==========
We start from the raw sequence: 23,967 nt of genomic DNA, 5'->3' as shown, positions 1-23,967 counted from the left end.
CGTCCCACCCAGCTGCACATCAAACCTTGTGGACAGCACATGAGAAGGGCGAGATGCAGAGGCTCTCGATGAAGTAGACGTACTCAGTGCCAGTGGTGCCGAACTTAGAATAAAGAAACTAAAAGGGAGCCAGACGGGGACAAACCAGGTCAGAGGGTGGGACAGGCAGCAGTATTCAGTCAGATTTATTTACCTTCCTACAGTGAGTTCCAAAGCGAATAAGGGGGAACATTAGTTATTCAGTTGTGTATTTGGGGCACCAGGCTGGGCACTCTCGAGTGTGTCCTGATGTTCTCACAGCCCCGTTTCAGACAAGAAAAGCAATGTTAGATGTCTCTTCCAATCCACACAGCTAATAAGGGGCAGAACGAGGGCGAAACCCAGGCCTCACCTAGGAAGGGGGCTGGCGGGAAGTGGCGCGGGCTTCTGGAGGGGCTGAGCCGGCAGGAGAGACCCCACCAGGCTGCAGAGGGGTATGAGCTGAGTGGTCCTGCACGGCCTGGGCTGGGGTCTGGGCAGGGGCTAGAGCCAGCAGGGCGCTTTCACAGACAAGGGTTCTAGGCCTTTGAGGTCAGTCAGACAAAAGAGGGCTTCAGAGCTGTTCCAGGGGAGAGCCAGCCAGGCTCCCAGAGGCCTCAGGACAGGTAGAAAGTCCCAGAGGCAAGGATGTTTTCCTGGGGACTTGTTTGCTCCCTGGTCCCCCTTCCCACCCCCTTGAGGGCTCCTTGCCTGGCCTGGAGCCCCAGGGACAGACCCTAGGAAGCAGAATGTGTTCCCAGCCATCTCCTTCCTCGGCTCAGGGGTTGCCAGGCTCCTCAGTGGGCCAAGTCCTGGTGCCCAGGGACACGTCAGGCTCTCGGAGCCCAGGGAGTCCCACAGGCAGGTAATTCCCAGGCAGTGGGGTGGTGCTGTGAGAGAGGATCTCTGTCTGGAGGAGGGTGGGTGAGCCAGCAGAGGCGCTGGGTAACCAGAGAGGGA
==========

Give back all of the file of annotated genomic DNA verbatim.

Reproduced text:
We start from the raw sequence: 23,967 nt of genomic DNA, 5'->3' as shown, positions 1-23,967 counted from the left end.
CGTCCCACCCAGCTGCACATCAAACCTTGTGGACAGCACATGAGAAGGGCGAGATGCAGAGGCTCTCGATGAAGTAGACGTACTCAGTGCCAGTGGTGCCGAACTTAGAATAAAGAAACTAAAAGGGAGCCAGACGGGGACAAACCAGGTCAGAGGGTGGGACAGGCAGCAGTATTCAGTCAGATTTATTTACCTTCCTACAGTGAGTTCCAAAGCGAATAAGGGGGAACATTAGTTATTCAGTTGTGTATTTGGGGCACCAGGCTGGGCACTCTCGAGTGTGTCCTGATGTTCTCACAGCCCCGTTTCAGACAAGAAAAGCAATGTTAGATGTCTCTTCCAATCCACACAGCTAATAAGGGGCAGAACGAGGGCGAAACCCAGGCCTCACCTAGGAAGGGGGCTGGCGGGAAGTGGCGCGGGCTTCTGGAGGGGCTGAGCCGGCAGGAGAGACCCCACCAGGCTGCAGAGGGGTATGAGCTGAGTGGTCCTGCACGGCCTGGGCTGGGGTCTGGGCAGGGGCTAGAGCCAGCAGGGCGCTTTCACAGACAAGGGTTCTAGGCCTTTGAGGTCAGTCAGACAAAAGAGGGCTTCAGAGCTGTTCCAGGGGAGAGCCAGCCAGGCTCCCAGAGGCCTCAGGACAGGTAGAAAGTCCCAGAGGCAAGGATGTTTTCCTGGGGACTTGTTTGCTCCCTGGTCCCCCTTCCCACCCCCTTGAGGGCTCCTTGCCTGGCCTGGAGCCCCAGGGACAGACCCTAGGAAGCAGAATGTGTTCCCAGCCATCTCCTTCCTCGGCTCAGGGGTTGCCAGGCTCCTCAGTGGGCCAAGTCCTGGTGCCCAGGGACACGTCAGGCTCTCGGAGCCCAGGGAGTCCCACAGGCAGGTAATTCCCAGGCAGTGGGGTGGTGCTGTGAGAGAGGATCTCTGTCTGGAGGAGGGTGGGTGAGCCAGCAGAGGCGCTGGGTAACCAGAGAGGGA